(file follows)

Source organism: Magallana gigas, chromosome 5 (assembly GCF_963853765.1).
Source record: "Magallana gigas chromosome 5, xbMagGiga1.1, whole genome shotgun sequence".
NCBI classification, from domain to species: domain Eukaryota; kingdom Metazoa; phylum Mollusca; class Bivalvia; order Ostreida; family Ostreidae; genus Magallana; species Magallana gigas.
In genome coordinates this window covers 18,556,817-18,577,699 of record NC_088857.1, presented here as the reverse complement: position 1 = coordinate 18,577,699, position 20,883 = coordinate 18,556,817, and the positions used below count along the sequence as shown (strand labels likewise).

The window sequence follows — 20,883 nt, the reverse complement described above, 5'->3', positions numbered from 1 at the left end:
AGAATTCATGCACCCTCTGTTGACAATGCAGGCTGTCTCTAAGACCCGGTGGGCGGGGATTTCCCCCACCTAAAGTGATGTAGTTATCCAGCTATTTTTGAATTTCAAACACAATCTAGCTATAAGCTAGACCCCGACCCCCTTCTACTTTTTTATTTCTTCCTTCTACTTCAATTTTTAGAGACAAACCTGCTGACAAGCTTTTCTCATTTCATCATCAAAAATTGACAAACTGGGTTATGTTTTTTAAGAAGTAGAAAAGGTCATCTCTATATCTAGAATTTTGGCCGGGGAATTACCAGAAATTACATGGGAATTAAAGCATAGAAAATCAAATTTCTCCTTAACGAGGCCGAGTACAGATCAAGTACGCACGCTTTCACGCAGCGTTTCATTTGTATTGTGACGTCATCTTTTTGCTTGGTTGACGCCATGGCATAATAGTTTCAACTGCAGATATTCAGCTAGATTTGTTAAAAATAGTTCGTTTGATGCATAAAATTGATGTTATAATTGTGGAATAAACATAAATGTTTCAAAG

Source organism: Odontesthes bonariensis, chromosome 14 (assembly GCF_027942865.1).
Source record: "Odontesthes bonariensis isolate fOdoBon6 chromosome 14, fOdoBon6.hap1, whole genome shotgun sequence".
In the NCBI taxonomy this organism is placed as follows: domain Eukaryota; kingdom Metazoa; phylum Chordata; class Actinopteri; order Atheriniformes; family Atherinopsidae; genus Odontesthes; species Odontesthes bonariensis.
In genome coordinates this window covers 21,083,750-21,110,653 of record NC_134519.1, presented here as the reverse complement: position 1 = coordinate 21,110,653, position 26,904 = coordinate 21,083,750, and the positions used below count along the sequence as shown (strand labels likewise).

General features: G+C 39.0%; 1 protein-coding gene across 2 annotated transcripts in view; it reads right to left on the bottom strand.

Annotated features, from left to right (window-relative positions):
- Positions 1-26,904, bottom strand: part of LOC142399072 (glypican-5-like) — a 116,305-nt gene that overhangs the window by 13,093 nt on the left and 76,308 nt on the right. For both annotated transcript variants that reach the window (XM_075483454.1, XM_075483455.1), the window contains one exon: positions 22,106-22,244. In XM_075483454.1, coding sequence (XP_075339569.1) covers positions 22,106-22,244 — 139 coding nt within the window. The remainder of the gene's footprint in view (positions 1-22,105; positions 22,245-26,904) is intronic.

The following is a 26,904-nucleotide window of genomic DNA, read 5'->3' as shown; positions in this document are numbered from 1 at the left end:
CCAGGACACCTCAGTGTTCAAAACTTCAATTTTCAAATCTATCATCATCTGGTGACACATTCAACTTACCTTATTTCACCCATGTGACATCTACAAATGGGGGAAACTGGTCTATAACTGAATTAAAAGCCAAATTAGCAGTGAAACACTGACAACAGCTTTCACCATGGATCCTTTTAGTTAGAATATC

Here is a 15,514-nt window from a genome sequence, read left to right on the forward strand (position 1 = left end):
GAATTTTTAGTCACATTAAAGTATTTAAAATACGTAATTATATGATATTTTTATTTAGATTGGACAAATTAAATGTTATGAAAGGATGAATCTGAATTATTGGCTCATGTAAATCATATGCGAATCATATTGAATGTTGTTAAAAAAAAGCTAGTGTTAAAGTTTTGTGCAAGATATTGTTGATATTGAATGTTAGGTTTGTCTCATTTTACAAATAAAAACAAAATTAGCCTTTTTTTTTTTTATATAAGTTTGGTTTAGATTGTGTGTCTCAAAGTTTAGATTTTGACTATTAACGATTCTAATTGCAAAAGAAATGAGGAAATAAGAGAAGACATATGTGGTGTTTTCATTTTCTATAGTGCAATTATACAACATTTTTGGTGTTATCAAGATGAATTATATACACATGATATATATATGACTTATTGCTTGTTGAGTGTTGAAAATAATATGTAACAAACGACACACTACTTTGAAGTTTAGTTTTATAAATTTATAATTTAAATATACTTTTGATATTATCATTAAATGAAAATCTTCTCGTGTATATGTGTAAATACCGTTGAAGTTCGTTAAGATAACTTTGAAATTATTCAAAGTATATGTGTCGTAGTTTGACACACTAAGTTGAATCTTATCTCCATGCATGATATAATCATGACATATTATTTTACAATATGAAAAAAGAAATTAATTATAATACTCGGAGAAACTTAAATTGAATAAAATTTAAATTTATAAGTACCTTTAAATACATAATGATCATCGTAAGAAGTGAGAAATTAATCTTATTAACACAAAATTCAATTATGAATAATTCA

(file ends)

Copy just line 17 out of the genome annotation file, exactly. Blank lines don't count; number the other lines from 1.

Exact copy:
GAATTTTTAGTCACATTAAAGTATTTAAAATACGTAATTATATGATATTTTTATTTAGATTGGACAAATTAAATGTTATGAAAGGATGAATCTGAATTATTGGCTCATGTAAATCATATGCGAATCATATTGAATGTTGTTAAAAAAAAGCTAGTGTTAAAGTTTTGTGCAAGATATTGTTGATATTGAATGTTAGGTTTGTCTCATTTTACAAATAAAAACAAAATTAGCCTTTTTTTTTTTTATATAAGTTTGGTTTAGATTGTGTGTCTCAAAGTTTAGATTTTGACTATTAACGATTCTAATTGCAAAAGAAATGAGGAAATAAGAGAAGACATATGTGGTGTTTTCATTTTCTATAGTGCAATTATACAACATTTTTGGTGTTATCAAGATGAATTATATACACATGATATATATATGACTTATTGCTTGTTGAGTGTTGAAAATAATATGTAACAAACGACACACTACTTTGAAGTTTAGTTTTATAAATTTATAATTTAAATATACTTTTGATATTATCATTAAATGAAAATCTTCTCGTGTATATGTGTAAATACCGTTGAAGTTCGTTAAGATAACTTTGAAATTATTCAAAGTATATGTGTCGTAGTTTGACACACTAAGTTGAATCTTATCTCCATGCATGATATAATCATGACATATTATTTTACAATATGAAAAAAGAAATTAATTATAATACTCGGAGAAACTTAAATTGAATAAAATTTAAATTTATAAGTACCTTTAAATACATAATGATCATCGTAAGAAGTGAGAAATTAATCTTATTAACACAAAATTCAATTATGAATAATTCA